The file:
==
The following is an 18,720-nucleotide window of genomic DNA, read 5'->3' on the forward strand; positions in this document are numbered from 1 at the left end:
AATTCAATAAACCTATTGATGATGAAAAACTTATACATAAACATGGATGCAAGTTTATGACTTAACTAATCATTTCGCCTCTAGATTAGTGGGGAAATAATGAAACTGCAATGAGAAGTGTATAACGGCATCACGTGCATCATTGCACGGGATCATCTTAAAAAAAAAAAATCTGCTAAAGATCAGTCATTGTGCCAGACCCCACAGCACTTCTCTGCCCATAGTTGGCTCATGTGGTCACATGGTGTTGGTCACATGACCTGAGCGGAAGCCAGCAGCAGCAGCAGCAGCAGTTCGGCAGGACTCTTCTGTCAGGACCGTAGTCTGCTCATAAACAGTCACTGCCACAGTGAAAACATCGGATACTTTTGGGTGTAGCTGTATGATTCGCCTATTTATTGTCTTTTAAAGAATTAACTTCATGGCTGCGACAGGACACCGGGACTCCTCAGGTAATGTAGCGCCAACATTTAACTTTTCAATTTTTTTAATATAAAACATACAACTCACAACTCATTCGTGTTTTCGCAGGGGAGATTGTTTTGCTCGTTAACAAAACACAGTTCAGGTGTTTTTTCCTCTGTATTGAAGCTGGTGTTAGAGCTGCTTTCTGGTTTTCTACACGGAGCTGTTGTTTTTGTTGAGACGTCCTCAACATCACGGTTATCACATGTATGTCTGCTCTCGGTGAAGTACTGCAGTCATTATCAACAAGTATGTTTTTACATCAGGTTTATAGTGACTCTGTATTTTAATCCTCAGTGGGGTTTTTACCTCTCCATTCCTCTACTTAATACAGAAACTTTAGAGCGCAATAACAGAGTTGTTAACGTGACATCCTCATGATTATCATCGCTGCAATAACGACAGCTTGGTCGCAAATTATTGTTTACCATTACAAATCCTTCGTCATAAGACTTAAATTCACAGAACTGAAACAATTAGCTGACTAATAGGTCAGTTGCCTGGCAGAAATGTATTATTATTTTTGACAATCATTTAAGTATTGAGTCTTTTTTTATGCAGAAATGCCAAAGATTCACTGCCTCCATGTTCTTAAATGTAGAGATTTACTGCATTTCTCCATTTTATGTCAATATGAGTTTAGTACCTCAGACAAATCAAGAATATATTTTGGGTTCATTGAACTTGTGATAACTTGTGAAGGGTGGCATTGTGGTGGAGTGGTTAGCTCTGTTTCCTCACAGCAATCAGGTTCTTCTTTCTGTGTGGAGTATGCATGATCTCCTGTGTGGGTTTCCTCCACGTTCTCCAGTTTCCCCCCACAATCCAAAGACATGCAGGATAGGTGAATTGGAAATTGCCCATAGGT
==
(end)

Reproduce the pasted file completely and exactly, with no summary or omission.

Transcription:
The following is an 18,720-nucleotide window of genomic DNA, read 5'->3' on the forward strand; positions in this document are numbered from 1 at the left end:
AATTCAATAAACCTATTGATGATGAAAAACTTATACATAAACATGGATGCAAGTTTATGACTTAACTAATCATTTCGCCTCTAGATTAGTGGGGAAATAATGAAACTGCAATGAGAAGTGTATAACGGCATCACGTGCATCATTGCACGGGATCATCTTAAAAAAAAAAAATCTGCTAAAGATCAGTCATTGTGCCAGACCCCACAGCACTTCTCTGCCCATAGTTGGCTCATGTGGTCACATGGTGTTGGTCACATGACCTGAGCGGAAGCCAGCAGCAGCAGCAGCAGCAGTTCGGCAGGACTCTTCTGTCAGGACCGTAGTCTGCTCATAAACAGTCACTGCCACAGTGAAAACATCGGATACTTTTGGGTGTAGCTGTATGATTCGCCTATTTATTGTCTTTTAAAGAATTAACTTCATGGCTGCGACAGGACACCGGGACTCCTCAGGTAATGTAGCGCCAACATTTAACTTTTCAATTTTTTTAATATAAAACATACAACTCACAACTCATTCGTGTTTTCGCAGGGGAGATTGTTTTGCTCGTTAACAAAACACAGTTCAGGTGTTTTTTCCTCTGTATTGAAGCTGGTGTTAGAGCTGCTTTCTGGTTTTCTACACGGAGCTGTTGTTTTTGTTGAGACGTCCTCAACATCACGGTTATCACATGTATGTCTGCTCTCGGTGAAGTACTGCAGTCATTATCAACAAGTATGTTTTTACATCAGGTTTATAGTGACTCTGTATTTTAATCCTCAGTGGGGTTTTTACCTCTCCATTCCTCTACTTAATACAGAAACTTTAGAGCGCAATAACAGAGTTGTTAACGTGACATCCTCATGATTATCATCGCTGCAATAACGACAGCTTGGTCGCAAATTATTGTTTACCATTACAAATCCTTCGTCATAAGACTTAAATTCACAGAACTGAAACAATTAGCTGACTAATAGGTCAGTTGCCTGGCAGAAATGTATTATTATTTTTGACAATCATTTAAGTATTGAGTCTTTTTTTATGCAGAAATGCCAAAGATTCACTGCCTCCATGTTCTTAAATGTAGAGATTTACTGCATTTCTCCATTTTATGTCAATATGAGTTTAGTACCTCAGACAAATCAAGAATATATTTTGGGTTCATTGAACTTGTGATAACTTGTGAAGGGTGGCATTGTGGTGGAGTGGTTAGCTCTGTTTCCTCACAGCAATCAGGTTCTTCTTTCTGTGTGGAGTATGCATGATCTCCTGTGTGGGTTTCCTCCACGTTCTCCAGTTTCCCCCCACAATCCAAAGACATGCAGGATAGGTGAATTGGAAATTGCCCATAGGT